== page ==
Melasma – Causes, Symptoms & Treatment

March 27 01:30 2019 Print This Article

Melasma is a very common skin disorder, characterized by irregular patches of dark patches on the skin. Melasma is also known by other names such as Chloasma and Mask of pregnancy. Although it can affect anyone, melasma is particularly common in women, especially pregnant women and those who are taking oral contraceptives or hormone replacement therapy medications. Melasma appears as a blotchy, brownish pigmentation on the face that develops slowly and fades with time. Chloasma usually affects women but occasionally is seen in young men who use after-shave lotions, scented soaps, and other toiletries. The disorder is most common in sunny climates and in people of Latin or Asian origin. Melasma produces irregular, patchy areas of dark color that are the same on both sides of the face.

The pigmentation most often occurs in the center of the face and on the cheeks, forehead, upper lip, and nose. Sometimes people have the patches only on the sides of the face. Rarely, melasma appears on the forearms. The patches do not itch or hurt and are only of cosmetic significance. Melasma usually fades after pregnancy or when an oral contraceptive is discontinued. People with melasma can use sunscreens on the dark patches and avoid sun exposure to prevent the condition from getting worse. Skin-bleaching creams containing hydroquinone and retinoic acid can help lighten the dark patches.

Melasma is a skin condition in which brown patches occur primarily on the cheekbones, forehead and upper lip. The most common sites of involvement are the cheeks, bridge of nose, forehead, and upper lip. Melasma does not cause any other symptoms beyond the cosmetic discoloration but may be of great cosmetic concern. Different types of melasma occur depending on the location of the excess melanin, in the epidermis or the dermis. Melasma is thought to be caused by elevated levels of estrogen, progesterone, and melanocyte-stimulating hormone (a hormone that causes melanin cells to make more melanin). Pregnancy-induced melasma usually resolves after delivery, but may return with subsequent pregnancies or with oral contraceptives. Treatment of melasma depends on the type and involves skin-lightening agents and sometimes tretinoin (Retin-A). The proper use of sunscreen is also important because UV light can worsen melasma.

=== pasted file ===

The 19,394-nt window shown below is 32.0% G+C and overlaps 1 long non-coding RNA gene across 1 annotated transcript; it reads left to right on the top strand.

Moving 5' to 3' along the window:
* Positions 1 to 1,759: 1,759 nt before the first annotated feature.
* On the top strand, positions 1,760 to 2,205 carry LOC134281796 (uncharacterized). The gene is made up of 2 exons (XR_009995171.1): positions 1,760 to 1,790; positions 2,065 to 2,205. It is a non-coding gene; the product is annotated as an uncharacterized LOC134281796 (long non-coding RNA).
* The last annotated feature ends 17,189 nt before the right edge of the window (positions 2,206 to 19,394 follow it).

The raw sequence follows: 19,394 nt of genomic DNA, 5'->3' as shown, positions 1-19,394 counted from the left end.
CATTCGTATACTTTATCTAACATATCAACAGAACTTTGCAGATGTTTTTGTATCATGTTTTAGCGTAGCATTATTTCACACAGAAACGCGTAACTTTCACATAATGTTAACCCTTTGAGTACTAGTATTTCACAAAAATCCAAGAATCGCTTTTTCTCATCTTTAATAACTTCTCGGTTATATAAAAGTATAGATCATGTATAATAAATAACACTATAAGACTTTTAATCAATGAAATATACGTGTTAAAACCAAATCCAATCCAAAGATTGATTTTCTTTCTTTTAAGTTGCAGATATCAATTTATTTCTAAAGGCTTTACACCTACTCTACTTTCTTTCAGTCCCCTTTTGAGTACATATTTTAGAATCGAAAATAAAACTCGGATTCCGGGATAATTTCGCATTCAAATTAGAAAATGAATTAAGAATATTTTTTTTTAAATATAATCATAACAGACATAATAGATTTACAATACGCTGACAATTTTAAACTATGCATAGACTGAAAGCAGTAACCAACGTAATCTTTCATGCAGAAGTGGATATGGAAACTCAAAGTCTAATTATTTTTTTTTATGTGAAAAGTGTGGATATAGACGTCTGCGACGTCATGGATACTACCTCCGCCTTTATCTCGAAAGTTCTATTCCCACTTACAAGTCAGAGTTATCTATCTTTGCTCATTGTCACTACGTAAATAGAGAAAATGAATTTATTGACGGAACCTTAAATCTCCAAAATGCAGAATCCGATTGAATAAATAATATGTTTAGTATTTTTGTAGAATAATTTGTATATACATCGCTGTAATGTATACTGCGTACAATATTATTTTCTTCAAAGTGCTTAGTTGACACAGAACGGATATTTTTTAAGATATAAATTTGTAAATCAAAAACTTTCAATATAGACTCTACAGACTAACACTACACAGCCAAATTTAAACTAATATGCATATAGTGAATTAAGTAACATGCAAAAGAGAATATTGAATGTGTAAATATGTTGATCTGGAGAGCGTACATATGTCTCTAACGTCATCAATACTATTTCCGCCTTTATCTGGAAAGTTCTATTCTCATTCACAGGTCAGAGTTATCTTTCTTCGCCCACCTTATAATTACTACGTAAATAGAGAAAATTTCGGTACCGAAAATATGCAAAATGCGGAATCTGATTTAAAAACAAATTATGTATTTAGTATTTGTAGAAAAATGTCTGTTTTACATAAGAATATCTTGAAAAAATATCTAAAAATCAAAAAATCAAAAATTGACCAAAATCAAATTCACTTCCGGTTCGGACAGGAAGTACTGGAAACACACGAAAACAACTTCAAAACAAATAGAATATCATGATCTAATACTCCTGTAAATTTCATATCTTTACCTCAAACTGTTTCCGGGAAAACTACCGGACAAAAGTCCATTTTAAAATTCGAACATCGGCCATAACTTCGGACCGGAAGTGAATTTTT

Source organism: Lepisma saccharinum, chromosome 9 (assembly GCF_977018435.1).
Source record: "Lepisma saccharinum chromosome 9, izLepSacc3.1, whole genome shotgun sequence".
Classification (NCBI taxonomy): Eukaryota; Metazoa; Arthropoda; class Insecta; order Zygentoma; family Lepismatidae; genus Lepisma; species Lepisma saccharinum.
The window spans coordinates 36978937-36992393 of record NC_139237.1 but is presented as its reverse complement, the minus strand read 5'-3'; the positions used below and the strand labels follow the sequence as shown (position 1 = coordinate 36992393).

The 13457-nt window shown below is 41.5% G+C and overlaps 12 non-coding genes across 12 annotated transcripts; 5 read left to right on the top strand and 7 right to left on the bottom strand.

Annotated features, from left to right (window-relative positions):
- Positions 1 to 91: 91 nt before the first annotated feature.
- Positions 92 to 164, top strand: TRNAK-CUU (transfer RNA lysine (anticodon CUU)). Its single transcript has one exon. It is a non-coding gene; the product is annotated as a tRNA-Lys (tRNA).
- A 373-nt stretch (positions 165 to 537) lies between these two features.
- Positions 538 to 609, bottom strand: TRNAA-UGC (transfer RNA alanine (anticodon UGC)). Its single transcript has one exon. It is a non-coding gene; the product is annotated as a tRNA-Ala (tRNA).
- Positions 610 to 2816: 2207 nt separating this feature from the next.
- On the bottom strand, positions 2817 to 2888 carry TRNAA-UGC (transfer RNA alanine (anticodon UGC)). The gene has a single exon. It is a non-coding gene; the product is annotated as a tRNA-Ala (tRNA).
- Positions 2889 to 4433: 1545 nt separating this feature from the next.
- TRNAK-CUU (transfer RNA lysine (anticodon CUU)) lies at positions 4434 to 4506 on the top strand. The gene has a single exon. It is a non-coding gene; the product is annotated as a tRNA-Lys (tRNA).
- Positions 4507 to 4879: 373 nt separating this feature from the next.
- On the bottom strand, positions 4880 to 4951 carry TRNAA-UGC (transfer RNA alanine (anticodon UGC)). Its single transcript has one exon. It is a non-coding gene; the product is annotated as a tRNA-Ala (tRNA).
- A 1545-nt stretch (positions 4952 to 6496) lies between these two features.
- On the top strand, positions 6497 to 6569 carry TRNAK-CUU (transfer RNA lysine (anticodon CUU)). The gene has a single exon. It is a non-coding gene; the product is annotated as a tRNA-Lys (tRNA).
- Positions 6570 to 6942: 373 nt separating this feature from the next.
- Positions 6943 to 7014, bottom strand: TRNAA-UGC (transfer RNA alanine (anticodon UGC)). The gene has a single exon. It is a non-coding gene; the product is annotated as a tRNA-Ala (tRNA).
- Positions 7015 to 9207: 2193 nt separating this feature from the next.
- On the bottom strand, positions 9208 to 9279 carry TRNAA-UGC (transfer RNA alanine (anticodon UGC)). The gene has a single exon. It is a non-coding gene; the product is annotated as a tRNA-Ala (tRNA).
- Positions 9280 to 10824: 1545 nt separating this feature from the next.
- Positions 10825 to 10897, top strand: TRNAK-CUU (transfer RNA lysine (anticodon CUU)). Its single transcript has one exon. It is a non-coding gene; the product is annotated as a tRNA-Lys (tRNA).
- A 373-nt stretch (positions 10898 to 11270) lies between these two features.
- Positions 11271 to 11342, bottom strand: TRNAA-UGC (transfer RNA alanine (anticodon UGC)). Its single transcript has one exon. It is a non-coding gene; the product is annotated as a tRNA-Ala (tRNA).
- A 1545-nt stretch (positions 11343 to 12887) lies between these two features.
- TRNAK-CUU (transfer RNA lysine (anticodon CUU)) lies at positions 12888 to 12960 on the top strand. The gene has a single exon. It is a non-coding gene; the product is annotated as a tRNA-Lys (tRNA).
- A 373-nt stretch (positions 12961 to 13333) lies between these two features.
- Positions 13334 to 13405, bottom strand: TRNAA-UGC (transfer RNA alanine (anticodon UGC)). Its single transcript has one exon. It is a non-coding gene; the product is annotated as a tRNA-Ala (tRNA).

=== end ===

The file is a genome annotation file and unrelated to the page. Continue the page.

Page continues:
Causes of Melasma

Find common causes and risk factors of Melasma:

  • Sunlight is a major factor in the development of melasma
  • Pregnancy (mask of pregnancy) is the most common cause of melasma.
  • Women who are taking oral contraceptives are at risk of developing melasma.
  • The main cause of melasma is uncertain. People with a family history of melasma are more likely to develop melasma themselves. A change in hormonal status may trigger melasma.
  • Some anti-malarial drugs and antibiotics can trigger melasma.
  • The majority of cases appear related to pregnancy or oral contraceptives.

Signs and Symptoms of Melasma

Sign and symptoms may include the following:

  • Irregular in shape.
  • Tan, dark brown patches.

Treatment for Melasma

Treatment may include:

  • The best way to prevent melasma is to limit your exposure to sunlight and regularly apply a sunscreen with an SPF of least 15, such as Neutrogena Sensitive Skin sunblock or Olay Daily Care moisturizer.
  • Chemical peels, are liquid solutions applied to the skin to provide a mild chemical burn, similar to sunburn. Over time, the burned layers peel off, leaving fresh, new skin. Chemical peels vary in strength.
  • Wearing sunscreen on a regular basis helps to prevent melasma from becoming worse.
  • Hydroquinone 4% cream (available by prescription) applied to the face twice a day (in the morning before applying sun screen and later in the day) is the main treatment for melasma.
  • Retin-A cream applied to the entire face each night before bed has been shown to be an effective treatment for melasma.
  Article "tagged" as: